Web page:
IsMissing is a built-in function that can be used to see if an optional, Variant argument was passed to a sub or function. Since optional arguments are, well, optional, your code needs to determine if they’ve been supplied. If the optional argument is declared as a Variant data type, the IsMissing function will tell you if the argument has been supplied or omitted.

Tony Toews recently blogged about IsMissing.

I’m sure I’ve used IsMissing in the past, but it’s very rare. There’s a trade-off. To use IsMissing, the argument must be declared as a Variant, and no other data type. In that case, I lose the benefits of strong data typing. For instance, I would have to declare a string as a Variant just to use IsMissing.

The other side is that VBA provides defaults for strongly typed optional arguments. If my optional argument is typed as Long and it’s omitted, it becomes a zero. If my optional argument is typed as String and omitted, it becomes a zero length string. That’s not necessarily bad, unless I need to distinguish if a zero was passed or the argument was omitted. For Long optional arguments, there’s no way to tell the difference.

A third possibility is supplying my own defaults, which I almost always do. I can declare optional argument thusly:

Sub DoThing(ByVal lNumber As Long, Optional sName As String = “Joe”)
End Sub

All I’ve done is replace the default default with my own default, that is a zero length string with Joe. I still have the problem that I won’t know if Joe was passed or the argument was omitted, but since I have a specific case as the default, it’s less likely to matter.

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5 thoughts on “IsMissing

  1. I use the same technique as Tony (specified default)all the time, especially for functions called from VBA.

    It also keeps the code more concise – I don;t have to verify ISMISSING to determine how to use the passed variable. Also useful when multiple optional values are passed.

  2. I don’t see the claimed problem. There is a potential problem: variants take more memory and slow down processing since it takes extra cycles to determine what type they currently contain.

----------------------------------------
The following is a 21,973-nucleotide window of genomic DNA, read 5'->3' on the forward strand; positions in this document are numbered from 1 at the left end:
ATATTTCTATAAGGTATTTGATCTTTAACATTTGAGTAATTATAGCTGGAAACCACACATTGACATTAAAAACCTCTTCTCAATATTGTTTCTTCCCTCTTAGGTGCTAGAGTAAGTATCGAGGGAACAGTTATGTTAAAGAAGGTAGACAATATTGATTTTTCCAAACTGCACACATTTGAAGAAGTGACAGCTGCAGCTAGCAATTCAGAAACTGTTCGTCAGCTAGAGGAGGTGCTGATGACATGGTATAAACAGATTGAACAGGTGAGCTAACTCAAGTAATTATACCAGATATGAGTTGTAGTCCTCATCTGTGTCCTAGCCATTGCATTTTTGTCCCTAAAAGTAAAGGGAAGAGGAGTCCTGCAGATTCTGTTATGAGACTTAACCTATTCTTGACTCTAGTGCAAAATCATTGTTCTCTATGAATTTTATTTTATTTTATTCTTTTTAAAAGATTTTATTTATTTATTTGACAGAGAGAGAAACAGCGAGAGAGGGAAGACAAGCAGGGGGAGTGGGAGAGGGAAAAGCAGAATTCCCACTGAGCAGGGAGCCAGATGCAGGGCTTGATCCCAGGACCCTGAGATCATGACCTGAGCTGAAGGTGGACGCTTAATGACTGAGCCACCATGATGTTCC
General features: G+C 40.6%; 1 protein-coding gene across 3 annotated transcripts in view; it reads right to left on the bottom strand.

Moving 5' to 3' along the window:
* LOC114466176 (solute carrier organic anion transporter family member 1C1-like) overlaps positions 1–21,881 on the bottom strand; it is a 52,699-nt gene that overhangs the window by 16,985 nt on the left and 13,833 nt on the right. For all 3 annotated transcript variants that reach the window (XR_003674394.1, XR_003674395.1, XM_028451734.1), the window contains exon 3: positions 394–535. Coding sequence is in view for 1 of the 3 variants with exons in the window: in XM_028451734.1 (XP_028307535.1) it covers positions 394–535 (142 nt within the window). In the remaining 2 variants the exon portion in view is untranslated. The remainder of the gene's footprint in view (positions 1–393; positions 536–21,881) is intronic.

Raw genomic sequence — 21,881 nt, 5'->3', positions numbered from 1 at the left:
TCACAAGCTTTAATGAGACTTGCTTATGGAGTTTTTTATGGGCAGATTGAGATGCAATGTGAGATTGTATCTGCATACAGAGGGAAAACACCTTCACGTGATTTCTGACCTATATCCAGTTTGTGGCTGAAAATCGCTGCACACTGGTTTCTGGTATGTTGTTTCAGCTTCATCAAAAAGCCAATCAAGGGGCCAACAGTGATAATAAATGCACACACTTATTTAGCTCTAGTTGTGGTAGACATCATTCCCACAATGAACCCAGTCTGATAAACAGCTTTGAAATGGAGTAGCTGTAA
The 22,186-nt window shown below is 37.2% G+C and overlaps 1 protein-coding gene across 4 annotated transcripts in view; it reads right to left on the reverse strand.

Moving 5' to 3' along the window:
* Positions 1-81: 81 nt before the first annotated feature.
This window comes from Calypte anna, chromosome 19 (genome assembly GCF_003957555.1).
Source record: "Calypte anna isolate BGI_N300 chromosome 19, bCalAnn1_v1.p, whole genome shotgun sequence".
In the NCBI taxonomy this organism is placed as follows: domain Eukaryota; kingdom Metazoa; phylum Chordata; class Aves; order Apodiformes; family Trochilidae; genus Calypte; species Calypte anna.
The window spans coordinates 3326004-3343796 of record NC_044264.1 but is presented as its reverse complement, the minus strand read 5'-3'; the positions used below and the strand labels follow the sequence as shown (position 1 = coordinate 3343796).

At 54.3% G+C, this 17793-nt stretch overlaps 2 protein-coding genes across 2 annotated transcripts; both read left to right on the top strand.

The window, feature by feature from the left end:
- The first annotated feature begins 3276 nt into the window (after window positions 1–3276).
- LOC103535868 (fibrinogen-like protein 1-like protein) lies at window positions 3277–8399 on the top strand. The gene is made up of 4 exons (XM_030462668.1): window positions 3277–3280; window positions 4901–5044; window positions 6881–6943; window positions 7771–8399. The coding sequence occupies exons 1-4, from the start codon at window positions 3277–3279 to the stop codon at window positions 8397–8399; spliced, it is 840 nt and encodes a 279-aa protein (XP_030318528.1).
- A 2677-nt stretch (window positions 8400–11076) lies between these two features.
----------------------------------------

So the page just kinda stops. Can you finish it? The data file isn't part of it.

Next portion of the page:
However, strong typing is not a problem (provided you could live with runtime instead of compiletime errors). It COULD be handled in code, just like checking whether the optional variable is missing or not.

    If IsMissing(OptionalString) Then
    OptionalString = “”
    ElseIf VarType(OptionalString <> 8) Then
    Err.Raise . . .
    ‘it’s a string – nothing more to do
    End If

  3. This time with VB tags.

    If IsMissing(OptionalString) Then
      OptionalString = “”
    ElseIf VarType(OptionalString &lt;&gt; 8) Then
      Err.Raise . . .
      ‘it’s a string – nothing more to do
    End If
  4. One good reason to use a variant argument is to allow for flexibility is a general purpose function. I probably can’t think of many examples of this, but one real world example I do have is a sub that creates and sends a message through Outlook. The declaration is this:

    Sub Mailer(MailTo As String, Subject As String, Body As String, Optional MailCC As String, Optional MailBCC As String, Optional Attachments As Variant, Optional Receipt As Boolean)

    I use the variant argument to accept either a string or an array of strings, to allow for flexibility when I drop in this module.

    That said, I totally agree about the strong typing. I use variants as sparingly as possible, but they do come in handy from time to time.

  5. My only real issue with this example is… you don’t provide an example!

    There was enough here to remind me how to use it, but… I had used it plenty before and had just forgotten that it had to be a variant.

    Had I not already known how to use it, I wouldn’t have actually learned how to use the IsMissing.

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